Women and Their Forgotten Roles in Slavery

In: Historical Events

Submitted By darnelmelville
Words 1513
Pages 7
Examine the role of women on the plantation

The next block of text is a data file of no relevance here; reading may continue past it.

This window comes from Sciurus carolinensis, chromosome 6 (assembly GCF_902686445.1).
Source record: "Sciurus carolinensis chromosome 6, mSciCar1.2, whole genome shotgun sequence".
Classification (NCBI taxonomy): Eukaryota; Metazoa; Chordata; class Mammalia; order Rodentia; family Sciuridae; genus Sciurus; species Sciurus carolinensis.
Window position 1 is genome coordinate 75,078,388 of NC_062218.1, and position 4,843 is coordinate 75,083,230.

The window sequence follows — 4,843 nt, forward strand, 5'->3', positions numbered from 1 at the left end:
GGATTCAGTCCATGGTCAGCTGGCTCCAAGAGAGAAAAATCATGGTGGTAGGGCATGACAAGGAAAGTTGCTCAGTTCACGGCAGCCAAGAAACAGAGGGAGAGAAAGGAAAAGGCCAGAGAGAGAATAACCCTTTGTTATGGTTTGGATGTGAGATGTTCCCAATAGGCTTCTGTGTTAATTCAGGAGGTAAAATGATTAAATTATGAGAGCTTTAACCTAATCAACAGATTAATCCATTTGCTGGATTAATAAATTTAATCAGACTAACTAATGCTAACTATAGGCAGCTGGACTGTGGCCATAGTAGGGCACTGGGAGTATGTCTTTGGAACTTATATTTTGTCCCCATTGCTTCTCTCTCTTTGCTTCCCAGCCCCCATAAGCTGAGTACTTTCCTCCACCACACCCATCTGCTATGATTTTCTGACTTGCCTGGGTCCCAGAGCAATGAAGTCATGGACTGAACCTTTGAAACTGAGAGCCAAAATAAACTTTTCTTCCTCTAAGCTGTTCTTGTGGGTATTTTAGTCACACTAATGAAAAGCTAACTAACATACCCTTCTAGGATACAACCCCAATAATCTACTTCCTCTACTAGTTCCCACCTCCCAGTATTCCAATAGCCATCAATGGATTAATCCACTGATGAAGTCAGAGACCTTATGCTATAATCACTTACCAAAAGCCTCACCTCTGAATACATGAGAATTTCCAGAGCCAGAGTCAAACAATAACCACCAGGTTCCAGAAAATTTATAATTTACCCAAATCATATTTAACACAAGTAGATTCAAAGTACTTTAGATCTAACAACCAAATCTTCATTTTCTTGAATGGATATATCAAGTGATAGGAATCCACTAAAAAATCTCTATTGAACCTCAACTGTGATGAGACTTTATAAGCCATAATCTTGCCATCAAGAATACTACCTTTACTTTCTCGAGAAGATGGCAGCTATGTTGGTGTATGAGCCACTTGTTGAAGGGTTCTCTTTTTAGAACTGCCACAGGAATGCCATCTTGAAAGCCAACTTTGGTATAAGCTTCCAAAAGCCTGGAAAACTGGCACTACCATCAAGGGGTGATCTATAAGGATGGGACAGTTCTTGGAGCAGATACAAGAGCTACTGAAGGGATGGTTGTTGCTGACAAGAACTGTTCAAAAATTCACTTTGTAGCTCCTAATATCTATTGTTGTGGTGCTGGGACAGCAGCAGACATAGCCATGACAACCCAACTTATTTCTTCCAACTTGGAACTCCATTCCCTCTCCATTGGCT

In the Caribbean enslaved women were valued for their productive roles in the plantation system. Some worked in the home as domestic slaves, looking after the home and children, in fact young enslaved females were expected to be companions of the slave master children. The females were the cooks, seam mistress, maids, cleaners and some were employed as wet nurses, breast feeding the children of her slave master. Not all domestic slaves had easier lives. Washer women, laundresses, water carriers as examples worked hard as the field laborers and suffered physical punishment if the work was not satisfactory. They also suffered sexual abuse by white males. They were also expected to work in the fields especially at harvest time. It is believed that enslaved women who worked in the planters’ households as domestics enjoyed a higher status than field women. There were three levels of field work. Heavy work was carried out by those aged between 16 and 50. Light work was carried out by enslaved between 12 and 16, the ill and pregnant women and new mothers. The final gang did the weeding and clearing fields of twigs and debris, and considered mostly of children under 12. Older trusted women would supervise these children. Weeding or “grass-picking” was considered one of the most laborious tasks required of first and second gangs women. With hoes, and sometimes just bare hands, women stooped in rows under the scorching sun to pick out the weeds growing among the young canes. Cane-holding and carrying manure to the fields were also important parts of the work of the first gang women. Both required strength and stamina, with driver’s whip being used to stimulate their productivity. Typically, the women worked a 12-hour day in these gangs with breaks for lunch and sometimes breakfast six days a week weeding, cane holing,…...

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